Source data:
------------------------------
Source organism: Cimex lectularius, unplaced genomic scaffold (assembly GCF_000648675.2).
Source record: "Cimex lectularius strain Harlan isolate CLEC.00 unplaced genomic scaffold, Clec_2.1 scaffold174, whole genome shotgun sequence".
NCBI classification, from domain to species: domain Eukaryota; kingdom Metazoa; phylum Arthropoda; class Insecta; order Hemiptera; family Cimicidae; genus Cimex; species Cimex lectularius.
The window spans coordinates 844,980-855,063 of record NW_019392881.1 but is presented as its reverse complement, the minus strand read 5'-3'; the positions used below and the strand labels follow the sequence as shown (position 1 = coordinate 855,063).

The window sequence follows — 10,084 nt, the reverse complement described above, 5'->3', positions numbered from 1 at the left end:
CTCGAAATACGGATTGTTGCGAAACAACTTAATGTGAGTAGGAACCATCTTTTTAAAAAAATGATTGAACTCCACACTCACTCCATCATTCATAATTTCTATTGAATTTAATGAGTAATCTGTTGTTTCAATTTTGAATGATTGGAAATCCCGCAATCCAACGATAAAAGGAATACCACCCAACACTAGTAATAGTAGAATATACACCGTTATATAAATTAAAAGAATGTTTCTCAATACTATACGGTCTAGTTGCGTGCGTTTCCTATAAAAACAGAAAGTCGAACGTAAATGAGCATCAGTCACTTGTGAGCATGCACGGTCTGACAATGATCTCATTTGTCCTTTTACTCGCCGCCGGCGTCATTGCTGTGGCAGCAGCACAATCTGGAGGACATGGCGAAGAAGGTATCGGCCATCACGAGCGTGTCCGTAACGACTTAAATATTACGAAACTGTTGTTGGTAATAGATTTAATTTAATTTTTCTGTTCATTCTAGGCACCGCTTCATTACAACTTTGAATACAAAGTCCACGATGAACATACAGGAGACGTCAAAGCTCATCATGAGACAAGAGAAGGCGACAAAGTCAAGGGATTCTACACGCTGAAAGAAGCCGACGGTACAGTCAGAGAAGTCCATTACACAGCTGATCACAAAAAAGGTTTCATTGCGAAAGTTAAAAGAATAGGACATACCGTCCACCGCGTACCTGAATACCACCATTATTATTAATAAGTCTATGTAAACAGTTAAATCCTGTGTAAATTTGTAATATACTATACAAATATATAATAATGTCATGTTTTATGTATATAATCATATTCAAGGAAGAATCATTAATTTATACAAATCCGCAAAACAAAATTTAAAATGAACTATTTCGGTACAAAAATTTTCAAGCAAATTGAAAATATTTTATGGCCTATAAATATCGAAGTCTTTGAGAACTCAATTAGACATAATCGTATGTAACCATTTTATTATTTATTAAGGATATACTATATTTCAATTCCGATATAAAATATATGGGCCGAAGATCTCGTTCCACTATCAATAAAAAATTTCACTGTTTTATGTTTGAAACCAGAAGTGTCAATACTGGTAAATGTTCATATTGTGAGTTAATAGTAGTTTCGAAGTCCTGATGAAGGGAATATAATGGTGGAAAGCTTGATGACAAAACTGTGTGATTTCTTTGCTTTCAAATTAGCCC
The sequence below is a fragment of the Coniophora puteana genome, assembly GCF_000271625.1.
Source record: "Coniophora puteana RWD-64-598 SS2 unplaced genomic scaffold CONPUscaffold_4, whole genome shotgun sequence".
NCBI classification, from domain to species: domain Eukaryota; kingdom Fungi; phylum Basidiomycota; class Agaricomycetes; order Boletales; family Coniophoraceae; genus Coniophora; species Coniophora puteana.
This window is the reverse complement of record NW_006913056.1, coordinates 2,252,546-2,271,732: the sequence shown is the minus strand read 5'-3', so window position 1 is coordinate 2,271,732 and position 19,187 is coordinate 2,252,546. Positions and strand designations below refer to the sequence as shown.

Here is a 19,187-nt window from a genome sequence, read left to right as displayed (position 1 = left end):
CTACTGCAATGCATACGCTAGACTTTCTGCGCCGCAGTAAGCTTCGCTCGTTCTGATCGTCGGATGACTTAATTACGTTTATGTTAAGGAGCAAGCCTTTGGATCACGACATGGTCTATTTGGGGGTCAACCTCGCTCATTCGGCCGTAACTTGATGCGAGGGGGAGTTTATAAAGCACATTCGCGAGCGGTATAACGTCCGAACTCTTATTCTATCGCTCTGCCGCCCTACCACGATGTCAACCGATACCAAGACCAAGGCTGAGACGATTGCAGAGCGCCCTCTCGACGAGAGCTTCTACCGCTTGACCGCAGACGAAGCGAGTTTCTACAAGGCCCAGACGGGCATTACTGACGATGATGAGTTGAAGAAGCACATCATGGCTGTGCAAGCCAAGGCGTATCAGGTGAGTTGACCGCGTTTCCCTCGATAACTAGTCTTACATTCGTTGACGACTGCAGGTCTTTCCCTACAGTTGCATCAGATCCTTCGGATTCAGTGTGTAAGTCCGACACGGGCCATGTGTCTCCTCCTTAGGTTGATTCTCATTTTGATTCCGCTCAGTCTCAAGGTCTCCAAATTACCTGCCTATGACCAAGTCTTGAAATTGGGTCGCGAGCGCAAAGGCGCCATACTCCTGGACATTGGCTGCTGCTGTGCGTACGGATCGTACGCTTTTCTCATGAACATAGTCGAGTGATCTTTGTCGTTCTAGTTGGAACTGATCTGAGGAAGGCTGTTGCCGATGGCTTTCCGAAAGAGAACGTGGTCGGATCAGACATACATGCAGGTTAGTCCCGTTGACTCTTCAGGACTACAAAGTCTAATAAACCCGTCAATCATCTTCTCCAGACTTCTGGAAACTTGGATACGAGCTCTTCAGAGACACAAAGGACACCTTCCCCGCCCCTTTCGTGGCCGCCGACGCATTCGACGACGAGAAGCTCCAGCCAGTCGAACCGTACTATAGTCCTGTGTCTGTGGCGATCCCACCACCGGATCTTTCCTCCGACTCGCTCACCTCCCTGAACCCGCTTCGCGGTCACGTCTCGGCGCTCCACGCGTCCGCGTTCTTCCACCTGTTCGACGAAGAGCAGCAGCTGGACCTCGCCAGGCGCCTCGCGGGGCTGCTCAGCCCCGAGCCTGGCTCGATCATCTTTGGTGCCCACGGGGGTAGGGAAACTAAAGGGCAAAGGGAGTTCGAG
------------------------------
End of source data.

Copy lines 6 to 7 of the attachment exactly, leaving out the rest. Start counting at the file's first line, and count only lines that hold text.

CTCGAAATACGGATTGTTGCGAAACAACTTAATGTGAGTAGGAACCATCTTTTTAAAAAAATGATTGAACTCCACACTCACTCCATCATTCATAATTTCTATTGAATTTAATGAGTAATCTGTTGTTTCAATTTTGAATGATTGGAAATCCCGCAATCCAACGATAAAAGGAATACCACCCAACACTAGTAATAGTAGAATATACACCGTTATATAAATTAAAAGAATGTTTCTCAATACTATACGGTCTAGTTGCGTGCGTTTCCTATAAAAACAGAAAGTCGAACGTAAATGAGCATCAGTCACTTGTGAGCATGCACGGTCTGACAATGATCTCATTTGTCCTTTTACTCGCCGCCGGCGTCATTGCTGTGGCAGCAGCACAATCTGGAGGACATGGCGAAGAAGGTATCGGCCATCACGAGCGTGTCCGTAACGACTTAAATATTACGAAACTGTTGTTGGTAATAGATTTAATTTAATTTTTCTGTTCATTCTAGGCACCGCTTCATTACAACTTTGAATACAAAGTCCACGATGAACATACAGGAGACGTCAAAGCTCATCATGAGACAAGAGAAGGCGACAAAGTCAAGGGATTCTACACGCTGAAAGAAGCCGACGGTACAGTCAGAGAAGTCCATTACACAGCTGATCACAAAAAAGGTTTCATTGCGAAAGTTAAAAGAATAGGACATACCGTCCACCGCGTACCTGAATACCACCATTATTATTAATAAGTCTATGTAAACAGTTAAATCCTGTGTAAATTTGTAATATACTATACAAATATATAATAATGTCATGTTTTATGTATATAATCATATTCAAGGAAGAATCATTAATTTATACAAATCCGCAAAACAAAATTTAAAATGAACTATTTCGGTACAAAAATTTTCAAGCAAATTGAAAATATTTTATGGCCTATAAATATCGAAGTCTTTGAGAACTCAATTAGACATAATCGTATGTAACCATTTTATTATTTATTAAGGATATACTATATTTCAATTCCGATATAAAATATATGGGCCGAAGATCTCGTTCCACTATCAATAAAAAATTTCACTGTTTTATGTTTGAAACCAGAAGTGTCAATACTGGTAAATGTTCATATTGTGAGTTAATAGTAGTTTCGAAGTCCTGATGAAGGGAATATAATGGTGGAAAGCTTGATGACAAAACTGTGTGATTTCTTTGCTTTCAAATTAGCCC
The sequence below is a fragment of the Coniophora puteana genome, assembly GCF_000271625.1.